Full disclosure: when I went out on my own as a Freelancer, my very first client was a terrible human being and as a result the project was a difficult  experience.  I did the best that I could to satisfy the completely unreasonable expectations,  time frame and amount that this individual was willing to pay.  Most of all, I came to recognize the rookie client management mistakes I had made,  chiefly,  failing to confirm the full project scope,  budget and length.  I also learned how to recognize who had the potential to become a bad client (not a fool-proof science,  but helpful nonetheless).

Furthermore,  I now have the inner strength to fire a bad client,  because they just aren’t worth the money.  If you find yourself in an assignment and client neuroses suddenly emerge,  you’ll need tactics that will help you exercise some control over the situation and preserve your dignity and sanity and perhaps the client relationship as well.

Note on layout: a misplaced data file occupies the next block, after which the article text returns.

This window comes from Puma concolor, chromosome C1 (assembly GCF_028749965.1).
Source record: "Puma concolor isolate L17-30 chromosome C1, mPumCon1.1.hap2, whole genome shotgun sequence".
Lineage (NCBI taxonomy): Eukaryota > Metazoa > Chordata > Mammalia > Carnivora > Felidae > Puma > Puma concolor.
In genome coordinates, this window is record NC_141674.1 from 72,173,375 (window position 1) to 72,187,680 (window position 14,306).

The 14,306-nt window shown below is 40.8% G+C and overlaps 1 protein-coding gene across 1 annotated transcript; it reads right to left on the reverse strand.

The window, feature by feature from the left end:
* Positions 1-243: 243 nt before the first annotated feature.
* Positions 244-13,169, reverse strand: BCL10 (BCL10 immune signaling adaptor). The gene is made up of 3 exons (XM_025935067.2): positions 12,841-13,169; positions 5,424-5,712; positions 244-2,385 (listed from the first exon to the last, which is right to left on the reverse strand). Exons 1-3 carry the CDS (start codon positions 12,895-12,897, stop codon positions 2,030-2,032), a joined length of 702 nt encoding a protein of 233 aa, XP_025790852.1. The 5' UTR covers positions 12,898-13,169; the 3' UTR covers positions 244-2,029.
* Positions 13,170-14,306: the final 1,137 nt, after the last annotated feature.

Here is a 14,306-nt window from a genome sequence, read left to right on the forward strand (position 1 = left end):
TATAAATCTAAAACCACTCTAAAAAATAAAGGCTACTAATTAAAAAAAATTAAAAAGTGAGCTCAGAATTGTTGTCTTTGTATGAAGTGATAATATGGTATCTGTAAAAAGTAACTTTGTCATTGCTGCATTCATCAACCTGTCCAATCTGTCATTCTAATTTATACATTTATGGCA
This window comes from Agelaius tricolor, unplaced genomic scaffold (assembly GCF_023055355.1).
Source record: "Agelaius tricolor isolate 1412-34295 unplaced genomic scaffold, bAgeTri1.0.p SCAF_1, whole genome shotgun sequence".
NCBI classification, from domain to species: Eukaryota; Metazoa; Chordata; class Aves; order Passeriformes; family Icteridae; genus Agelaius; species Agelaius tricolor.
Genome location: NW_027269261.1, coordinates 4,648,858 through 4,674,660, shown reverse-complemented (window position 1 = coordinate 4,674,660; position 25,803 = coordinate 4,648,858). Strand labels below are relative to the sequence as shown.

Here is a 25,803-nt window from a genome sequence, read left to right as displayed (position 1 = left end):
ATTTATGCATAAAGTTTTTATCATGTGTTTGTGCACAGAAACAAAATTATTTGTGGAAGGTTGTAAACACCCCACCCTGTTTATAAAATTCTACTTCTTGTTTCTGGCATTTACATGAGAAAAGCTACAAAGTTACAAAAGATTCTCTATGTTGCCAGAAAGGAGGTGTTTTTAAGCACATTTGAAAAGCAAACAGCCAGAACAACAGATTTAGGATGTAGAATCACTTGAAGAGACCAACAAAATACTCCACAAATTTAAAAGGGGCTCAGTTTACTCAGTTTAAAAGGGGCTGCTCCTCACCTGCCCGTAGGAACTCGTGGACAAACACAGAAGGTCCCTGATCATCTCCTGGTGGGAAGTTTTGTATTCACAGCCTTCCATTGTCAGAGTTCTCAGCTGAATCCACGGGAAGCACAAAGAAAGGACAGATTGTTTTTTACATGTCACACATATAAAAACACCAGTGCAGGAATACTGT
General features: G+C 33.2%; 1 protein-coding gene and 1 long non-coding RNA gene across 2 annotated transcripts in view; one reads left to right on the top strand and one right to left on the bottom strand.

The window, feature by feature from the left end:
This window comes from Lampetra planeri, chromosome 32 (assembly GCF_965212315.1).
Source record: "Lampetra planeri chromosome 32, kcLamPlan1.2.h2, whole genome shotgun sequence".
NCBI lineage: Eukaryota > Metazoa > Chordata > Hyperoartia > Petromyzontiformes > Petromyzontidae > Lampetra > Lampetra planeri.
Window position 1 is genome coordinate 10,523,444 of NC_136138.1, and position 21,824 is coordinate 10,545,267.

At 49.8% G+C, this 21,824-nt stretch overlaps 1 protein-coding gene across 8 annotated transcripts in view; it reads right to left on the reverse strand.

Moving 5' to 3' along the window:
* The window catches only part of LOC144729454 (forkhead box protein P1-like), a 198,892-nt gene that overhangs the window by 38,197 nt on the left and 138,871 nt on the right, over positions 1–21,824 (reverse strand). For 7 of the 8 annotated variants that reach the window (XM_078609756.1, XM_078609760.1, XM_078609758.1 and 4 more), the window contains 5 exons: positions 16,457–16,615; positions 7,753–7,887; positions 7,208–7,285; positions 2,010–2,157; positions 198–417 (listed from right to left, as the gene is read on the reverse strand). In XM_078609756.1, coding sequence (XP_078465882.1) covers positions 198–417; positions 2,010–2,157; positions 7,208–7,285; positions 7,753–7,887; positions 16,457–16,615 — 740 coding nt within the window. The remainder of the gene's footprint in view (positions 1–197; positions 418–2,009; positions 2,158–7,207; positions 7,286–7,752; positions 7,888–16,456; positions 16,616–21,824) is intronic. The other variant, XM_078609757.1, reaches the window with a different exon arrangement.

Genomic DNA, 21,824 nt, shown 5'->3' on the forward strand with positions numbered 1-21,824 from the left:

The nitpicker

There are two types of nitpickers: one who is willing to pay for the time it takes to second-guess every aspect of your work and those that want to abuse your time.  The only good thing about a nitpicker is that s/he can make you more precise about your work.

Setting boundaries is the preferred defense,  but be advised that a client has every right and in fact a responsibility to scrutinize your work,  especially if this is your first project with the organization.  If your nitpicker client is OK about paying extra,  then pretend to welcome his/her suggestions and involvement.  Consider it a lesson in meeting or exceeding client expectations and building trust.  Maybe the exacting attitude stems from a previous bad experience.  Reassure the client that getting the job done right is your goal, too.